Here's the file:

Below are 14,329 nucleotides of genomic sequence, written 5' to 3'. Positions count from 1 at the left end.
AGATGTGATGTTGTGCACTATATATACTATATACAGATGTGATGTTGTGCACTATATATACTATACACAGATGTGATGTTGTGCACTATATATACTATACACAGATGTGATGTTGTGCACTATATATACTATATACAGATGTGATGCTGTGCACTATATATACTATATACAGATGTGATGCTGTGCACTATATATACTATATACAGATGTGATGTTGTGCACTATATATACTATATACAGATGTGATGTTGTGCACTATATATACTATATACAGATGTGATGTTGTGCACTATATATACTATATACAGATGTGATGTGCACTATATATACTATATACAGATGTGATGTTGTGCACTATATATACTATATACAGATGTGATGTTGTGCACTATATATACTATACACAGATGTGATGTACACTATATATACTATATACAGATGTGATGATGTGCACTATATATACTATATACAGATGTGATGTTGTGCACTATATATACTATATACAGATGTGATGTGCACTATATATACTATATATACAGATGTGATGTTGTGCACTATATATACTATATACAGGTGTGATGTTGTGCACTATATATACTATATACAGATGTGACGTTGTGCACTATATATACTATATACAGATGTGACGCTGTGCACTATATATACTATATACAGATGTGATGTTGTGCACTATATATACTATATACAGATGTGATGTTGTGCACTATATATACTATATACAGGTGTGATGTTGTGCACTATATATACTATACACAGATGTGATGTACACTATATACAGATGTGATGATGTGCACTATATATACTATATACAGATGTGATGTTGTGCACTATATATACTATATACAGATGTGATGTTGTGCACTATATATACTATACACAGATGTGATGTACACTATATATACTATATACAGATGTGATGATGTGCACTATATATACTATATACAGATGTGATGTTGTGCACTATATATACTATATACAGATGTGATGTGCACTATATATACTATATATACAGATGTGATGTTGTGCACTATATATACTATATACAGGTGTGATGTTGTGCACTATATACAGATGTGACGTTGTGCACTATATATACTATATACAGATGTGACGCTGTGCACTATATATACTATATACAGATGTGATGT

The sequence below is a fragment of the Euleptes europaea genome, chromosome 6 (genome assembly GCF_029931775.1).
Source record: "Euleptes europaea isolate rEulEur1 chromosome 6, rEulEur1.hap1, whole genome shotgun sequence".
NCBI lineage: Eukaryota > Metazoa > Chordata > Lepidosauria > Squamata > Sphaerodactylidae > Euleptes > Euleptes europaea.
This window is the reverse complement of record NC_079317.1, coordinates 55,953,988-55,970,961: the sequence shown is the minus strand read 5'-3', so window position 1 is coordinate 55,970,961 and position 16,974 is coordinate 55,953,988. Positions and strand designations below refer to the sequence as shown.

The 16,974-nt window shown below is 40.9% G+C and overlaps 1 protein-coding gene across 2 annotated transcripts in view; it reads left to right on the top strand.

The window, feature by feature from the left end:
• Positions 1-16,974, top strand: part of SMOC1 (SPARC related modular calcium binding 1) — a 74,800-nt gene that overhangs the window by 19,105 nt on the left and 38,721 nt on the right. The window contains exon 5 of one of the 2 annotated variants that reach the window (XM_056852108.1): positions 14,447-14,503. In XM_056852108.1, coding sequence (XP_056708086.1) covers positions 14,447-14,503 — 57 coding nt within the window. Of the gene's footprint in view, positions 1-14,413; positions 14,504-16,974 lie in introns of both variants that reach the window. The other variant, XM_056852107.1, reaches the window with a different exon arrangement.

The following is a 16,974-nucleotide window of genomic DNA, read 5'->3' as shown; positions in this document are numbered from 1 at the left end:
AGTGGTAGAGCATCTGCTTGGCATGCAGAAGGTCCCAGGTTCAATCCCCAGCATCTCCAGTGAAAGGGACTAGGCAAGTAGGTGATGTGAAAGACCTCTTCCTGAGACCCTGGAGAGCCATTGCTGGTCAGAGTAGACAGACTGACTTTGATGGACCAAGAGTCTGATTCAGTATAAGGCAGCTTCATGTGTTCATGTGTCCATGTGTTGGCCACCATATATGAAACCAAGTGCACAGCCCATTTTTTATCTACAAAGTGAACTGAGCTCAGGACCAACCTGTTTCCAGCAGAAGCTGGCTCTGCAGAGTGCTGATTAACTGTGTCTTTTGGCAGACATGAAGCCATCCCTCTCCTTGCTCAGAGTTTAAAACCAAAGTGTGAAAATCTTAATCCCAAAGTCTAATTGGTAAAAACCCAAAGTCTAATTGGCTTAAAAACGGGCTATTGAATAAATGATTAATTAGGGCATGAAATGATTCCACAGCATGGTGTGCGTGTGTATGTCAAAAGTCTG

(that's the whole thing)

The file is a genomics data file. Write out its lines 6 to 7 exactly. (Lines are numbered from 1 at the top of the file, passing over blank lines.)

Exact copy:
This window is the reverse complement of record NC_079317.1, coordinates 55,953,988-55,970,961: the sequence shown is the minus strand read 5'-3', so window position 1 is coordinate 55,970,961 and position 16,974 is coordinate 55,953,988. Positions and strand designations below refer to the sequence as shown.

The 16,974-nt window shown below is 40.9% G+C and overlaps 1 protein-coding gene across 2 annotated transcripts in view; it reads left to right on the top strand.